Use this URL to cite or link to this record in EThOS: http://ethos.bl.uk/OrderDetails.do?uin=uk.bl.ethos.667041
Title: Return of high skilled migrants : an empirical investigation into the knowledge transfer process of two organizations in New Delhi, India
Author: Vijh, Rajneesh
ISNI:       0000 0004 5359 4121
Awarding Body: University of Oxford
Current Institution: University of Oxford
Date of Award: 2015
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Abstract:
Against the backdrop of the brain drain-brain gain debate, this thesis explores certain facets of the return migration phenomenon. Drawing on several theories, the decision to return among high skilled migrants is likely to be influenced by the prospect of using their overseas-acquired knowledge to secure a better livelihood back home. While ample consideration is given to motivations to return, the choice of employer and issues adjusting to the work and social surroundings, the main objective of the research is to understand migrants' transfer of overseas-acquired knowledge upon their return to India. Given the interdisciplinary nature of the topic, the scope of the thesis is focused on returnees working in two organizations in New Delhi—Fortis Escorts Hospital and Research Centre (EHIRC) and Tata Consultancy Services' Government Industry Solutions Unit (GISU). Adopting a mixed methods approach, survey data and case interviews are analyzed to address the core research question: “How and in which ways do returnees transfer their newly acquired knowledge, skills and experiences in employing organizations?” A key hypothesis is that returnees' social ties affect the extent and nature of knowledge transfers and thus confer intended benefits and may lead to unintended consequences for their organizations. The analyses pit McPherson's (2001) principle of homophily in social networks against Granovetter's (1973) weak ties hypothesis to grasp the role of returnees in knowledge transfers within EHIRC and GISU. Results drawn from data collected on returnees, non-migrants and transnationals strongly confirm that social ties—strong, intermediate or weak—affect the transfer of knowledge to stakeholders in their organizations. The contribution of this thesis to the existing body of research is to shed light on both the potential and limitations of returnees as a conduit for transferring knowledge, upgrading skills and relaying insights to non-migrants, teams or units in the workplace.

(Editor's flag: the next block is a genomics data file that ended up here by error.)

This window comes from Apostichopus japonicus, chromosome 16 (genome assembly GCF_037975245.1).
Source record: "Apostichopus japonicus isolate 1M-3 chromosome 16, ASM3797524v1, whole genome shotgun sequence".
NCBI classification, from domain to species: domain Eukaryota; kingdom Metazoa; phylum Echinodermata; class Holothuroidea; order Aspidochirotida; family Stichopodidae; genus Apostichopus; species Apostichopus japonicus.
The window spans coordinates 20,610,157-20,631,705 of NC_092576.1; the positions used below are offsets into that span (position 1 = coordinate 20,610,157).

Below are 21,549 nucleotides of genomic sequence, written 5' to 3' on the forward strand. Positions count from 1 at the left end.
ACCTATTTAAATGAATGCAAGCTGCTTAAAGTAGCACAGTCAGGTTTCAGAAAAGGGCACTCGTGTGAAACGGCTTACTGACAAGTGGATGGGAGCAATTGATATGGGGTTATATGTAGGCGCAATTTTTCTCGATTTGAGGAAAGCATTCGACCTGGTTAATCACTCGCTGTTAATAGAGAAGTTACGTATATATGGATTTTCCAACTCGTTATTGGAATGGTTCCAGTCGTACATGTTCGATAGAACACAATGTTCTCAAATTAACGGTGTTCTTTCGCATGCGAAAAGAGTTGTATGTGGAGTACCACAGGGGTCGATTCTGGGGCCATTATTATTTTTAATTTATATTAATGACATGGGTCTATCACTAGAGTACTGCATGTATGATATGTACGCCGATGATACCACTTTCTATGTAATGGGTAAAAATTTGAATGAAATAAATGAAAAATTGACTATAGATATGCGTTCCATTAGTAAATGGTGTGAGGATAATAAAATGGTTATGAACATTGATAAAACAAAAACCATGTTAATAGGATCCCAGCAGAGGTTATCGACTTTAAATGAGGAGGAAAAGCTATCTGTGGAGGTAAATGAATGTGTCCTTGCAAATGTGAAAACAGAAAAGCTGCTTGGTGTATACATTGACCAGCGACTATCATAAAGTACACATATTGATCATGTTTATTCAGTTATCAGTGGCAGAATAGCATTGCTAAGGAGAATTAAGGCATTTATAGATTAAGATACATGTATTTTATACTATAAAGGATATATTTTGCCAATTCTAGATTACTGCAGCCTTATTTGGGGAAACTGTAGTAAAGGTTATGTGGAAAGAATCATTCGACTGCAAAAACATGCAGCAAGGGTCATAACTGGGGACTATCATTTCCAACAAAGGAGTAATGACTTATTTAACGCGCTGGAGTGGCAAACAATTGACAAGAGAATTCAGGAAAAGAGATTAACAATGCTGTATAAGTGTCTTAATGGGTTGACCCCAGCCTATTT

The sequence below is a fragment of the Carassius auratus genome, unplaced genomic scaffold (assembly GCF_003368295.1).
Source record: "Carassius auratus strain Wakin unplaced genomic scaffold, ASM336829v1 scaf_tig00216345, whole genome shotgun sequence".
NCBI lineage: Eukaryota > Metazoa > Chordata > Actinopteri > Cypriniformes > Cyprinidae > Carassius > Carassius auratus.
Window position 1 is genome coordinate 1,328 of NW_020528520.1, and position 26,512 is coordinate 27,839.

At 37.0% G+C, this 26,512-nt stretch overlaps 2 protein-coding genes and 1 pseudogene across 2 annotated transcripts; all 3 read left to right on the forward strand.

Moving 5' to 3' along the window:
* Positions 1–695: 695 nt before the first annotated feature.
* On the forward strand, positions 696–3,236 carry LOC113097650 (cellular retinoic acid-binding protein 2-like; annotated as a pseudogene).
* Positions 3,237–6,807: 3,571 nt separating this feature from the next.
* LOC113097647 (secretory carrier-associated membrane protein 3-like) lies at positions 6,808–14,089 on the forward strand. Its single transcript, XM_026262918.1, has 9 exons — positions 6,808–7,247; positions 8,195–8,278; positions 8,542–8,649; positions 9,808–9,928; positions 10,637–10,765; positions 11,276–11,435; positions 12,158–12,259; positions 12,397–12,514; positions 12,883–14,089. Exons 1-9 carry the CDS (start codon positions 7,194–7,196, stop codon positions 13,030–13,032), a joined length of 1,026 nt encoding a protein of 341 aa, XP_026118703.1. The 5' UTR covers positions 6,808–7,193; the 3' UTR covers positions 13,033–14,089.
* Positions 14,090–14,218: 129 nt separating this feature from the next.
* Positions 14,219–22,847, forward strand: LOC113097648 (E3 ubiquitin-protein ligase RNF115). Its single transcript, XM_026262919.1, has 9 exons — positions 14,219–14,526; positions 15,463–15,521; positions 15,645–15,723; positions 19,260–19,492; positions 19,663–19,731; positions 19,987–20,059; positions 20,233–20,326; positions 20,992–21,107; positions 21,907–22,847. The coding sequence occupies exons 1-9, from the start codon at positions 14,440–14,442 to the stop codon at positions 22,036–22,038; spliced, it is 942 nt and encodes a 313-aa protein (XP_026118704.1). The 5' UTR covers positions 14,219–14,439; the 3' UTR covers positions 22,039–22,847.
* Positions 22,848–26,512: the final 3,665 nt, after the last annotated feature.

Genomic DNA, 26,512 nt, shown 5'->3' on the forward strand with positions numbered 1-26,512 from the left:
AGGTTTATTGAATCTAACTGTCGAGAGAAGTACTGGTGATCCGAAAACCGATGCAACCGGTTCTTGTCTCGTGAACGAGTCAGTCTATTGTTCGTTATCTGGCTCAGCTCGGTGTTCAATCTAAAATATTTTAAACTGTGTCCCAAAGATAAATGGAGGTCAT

Supervisor: Wood, Adrian; Fu, Xiaolan Sponsor: Not available
Qualification Name: Thesis (Ph.D.) Qualification Level: Doctoral
EThOS ID: uk.bl.ethos.667041  DOI: Not available
Keywords: Return and reintegration ; Migration ; Human development ; Development economics ; International and macro-economic development ; International business ; Return Migration ; Knowledge Transfers ; Economic Development
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